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Arabs Fear New British Govt. Will Withdraw Support from League to Please Russia

Fear that the new Labor Government in England may withdraw British support from the Pan-Arab League was voiced today in an Arabic broadcast on the Palestine radio. The speaker said that such a move might be made to allay russian suspicions that Britain was trying to establish an anti-Soviet bloc in the Middle East.

On the whole, Arab reaction to the sweeping Labor victory has been a mixture of veiled threats of trouble if a pro-Zionist policy is adopted and a citing of previous actions and statements by Labor leaders which might be construed as favoring the Arabs.

Today’s broadcast, for instance, added that a guarantee of stability in the Mediterranean and the Middle East has been the pillar of the recent British policy in the Middle East, but that the apparent tranquility may disappear if the international balance is disturbed. It then cited statements by Prime Minister Attlee and Arthur Greenwood, Lord Privy Seal in the new government, urging the right of Syria, Iraq and Egypt to independence.

On the other hand, the broadcaster pointed to the “certain solution” of the Palestine problem known to be favored by Greenwood and Hugh Dalton, new president of the Board of Trade, revealed in the recent pro-Zionist Labor Party resolution on Palestine. If the British Government attempted to carry out that policy, he continued, it will undoubtedly clash with the Arab League and expose British interests in the Middle East to a “delicate test.”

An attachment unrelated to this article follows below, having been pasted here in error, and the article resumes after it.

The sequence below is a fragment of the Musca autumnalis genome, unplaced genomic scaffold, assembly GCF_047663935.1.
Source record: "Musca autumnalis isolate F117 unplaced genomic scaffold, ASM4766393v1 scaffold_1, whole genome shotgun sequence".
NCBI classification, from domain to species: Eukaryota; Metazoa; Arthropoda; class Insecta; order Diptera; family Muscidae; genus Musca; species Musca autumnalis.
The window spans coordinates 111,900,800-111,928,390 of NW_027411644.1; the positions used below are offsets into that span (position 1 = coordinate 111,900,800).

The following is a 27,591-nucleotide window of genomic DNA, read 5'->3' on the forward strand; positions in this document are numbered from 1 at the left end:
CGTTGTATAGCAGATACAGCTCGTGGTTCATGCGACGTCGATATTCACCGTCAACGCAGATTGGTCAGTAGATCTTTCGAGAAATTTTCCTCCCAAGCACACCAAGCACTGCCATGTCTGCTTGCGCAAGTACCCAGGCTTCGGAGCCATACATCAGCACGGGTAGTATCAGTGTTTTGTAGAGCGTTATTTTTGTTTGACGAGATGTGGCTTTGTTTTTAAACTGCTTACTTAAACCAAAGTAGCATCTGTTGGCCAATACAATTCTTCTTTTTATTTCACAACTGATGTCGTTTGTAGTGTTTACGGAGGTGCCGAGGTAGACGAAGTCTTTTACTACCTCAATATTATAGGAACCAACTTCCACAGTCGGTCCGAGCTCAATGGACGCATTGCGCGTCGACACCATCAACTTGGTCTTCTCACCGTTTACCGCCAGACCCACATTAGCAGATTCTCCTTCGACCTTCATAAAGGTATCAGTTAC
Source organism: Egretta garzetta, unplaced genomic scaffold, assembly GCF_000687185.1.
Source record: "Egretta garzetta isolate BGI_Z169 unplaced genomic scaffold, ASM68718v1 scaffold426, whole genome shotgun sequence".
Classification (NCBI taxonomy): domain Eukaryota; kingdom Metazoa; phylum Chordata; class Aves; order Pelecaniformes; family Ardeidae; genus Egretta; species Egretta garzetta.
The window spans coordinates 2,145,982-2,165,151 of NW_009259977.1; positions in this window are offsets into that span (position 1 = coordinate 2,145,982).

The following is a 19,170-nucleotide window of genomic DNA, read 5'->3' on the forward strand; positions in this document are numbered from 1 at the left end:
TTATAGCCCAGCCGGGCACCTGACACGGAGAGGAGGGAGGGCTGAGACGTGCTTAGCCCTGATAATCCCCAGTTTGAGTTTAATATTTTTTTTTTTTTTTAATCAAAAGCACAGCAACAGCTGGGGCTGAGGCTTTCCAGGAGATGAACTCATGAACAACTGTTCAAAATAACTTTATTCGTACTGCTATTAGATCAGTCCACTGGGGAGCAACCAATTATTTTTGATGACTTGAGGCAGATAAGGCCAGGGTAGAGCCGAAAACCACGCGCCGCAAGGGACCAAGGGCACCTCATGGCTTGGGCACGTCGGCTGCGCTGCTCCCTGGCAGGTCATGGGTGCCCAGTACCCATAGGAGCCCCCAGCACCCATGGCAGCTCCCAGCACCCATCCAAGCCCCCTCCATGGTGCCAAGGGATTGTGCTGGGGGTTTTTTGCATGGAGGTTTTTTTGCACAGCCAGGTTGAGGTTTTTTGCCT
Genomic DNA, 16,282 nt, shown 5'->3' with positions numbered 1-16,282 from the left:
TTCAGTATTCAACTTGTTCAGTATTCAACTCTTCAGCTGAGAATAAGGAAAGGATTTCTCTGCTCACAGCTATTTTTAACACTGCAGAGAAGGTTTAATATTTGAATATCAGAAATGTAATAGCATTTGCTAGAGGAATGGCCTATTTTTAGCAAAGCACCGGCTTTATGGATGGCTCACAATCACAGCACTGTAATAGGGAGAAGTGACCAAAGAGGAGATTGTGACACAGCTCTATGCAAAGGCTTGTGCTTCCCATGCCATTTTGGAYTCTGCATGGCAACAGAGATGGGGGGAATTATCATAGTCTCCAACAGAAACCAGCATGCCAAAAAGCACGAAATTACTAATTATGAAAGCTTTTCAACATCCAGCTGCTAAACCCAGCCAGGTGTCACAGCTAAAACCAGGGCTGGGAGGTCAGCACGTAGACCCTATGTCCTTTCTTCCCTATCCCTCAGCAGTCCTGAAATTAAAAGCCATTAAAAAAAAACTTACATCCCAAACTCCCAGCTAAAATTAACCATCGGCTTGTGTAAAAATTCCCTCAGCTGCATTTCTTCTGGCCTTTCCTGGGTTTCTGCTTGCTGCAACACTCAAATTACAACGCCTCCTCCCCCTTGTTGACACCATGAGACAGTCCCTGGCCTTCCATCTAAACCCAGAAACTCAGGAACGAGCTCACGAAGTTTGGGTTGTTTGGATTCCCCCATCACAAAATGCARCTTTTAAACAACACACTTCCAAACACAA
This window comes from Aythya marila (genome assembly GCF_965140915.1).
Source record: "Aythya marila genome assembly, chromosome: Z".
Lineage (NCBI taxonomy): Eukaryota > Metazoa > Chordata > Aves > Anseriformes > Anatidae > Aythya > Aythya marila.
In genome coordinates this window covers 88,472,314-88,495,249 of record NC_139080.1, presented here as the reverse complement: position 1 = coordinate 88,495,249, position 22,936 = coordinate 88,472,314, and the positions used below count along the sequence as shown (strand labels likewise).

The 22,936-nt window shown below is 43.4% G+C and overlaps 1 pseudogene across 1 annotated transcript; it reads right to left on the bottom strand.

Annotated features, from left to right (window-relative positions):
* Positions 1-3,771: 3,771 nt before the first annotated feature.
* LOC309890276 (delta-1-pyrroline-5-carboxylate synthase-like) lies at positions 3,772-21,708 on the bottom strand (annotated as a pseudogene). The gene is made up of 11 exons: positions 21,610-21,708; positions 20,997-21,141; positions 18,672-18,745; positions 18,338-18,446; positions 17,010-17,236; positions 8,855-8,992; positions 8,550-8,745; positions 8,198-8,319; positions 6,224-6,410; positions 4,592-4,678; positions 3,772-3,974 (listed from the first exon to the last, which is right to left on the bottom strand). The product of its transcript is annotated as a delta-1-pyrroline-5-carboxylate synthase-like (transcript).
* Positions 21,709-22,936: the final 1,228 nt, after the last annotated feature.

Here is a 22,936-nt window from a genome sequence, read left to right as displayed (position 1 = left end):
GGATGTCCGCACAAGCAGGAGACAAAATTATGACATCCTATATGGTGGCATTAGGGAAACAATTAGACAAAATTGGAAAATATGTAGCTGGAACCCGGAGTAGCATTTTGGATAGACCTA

ARAB AND JEWISH PRESS DIFFER ON WHAT MAY BE EXPECTED FROM LABOR GOVERNMENT

The Arab newspaper Adiffa today points out that both the report by Sir John Hope Simpson, recommending severe restrictions on Jewish immigration to Palestine, and the White Paper issued by then Colonial Secretary Lord Passfield, which also urged curbs on Jewish immigration, were issued during the tenure of Labor Governments. The paper says that “Zionism and fulfillment of its aspirations is not a part of the Labor Government’s policy.” Other Arab papers take a similar line.

The Jewish press, however, is looking forward with great expectations to a changed policy here. Hamashkiff, the Revisionist organ, writes today that “we well know that the new government cannot issue a declaration on a Jewish state immediately, but revocation of the White Paper should not be delayed and racial laws, such as the restrictions on land purchases by Jews, which dishonor Britain, should be removed.”

(London listeners to the BBC were surprised today to hear Sir Ronald Storrs, former governor of Jerusalem, deliver an anti-Zionist address, in the first broadcast on the Middle East to be presented by the BBC since the election results became known. Stressing the “very real anxiety concerning Palestine” felt by Arabs from the Atlantic Coast to the Persian Gulf, Storrs said that this anxiety has “not yet” displaced the pro-British sympathies of the Arabs. Referring to the “Stern Gangsters,” he said that “they are no less pernicious than the EAM and the EIAS.”)

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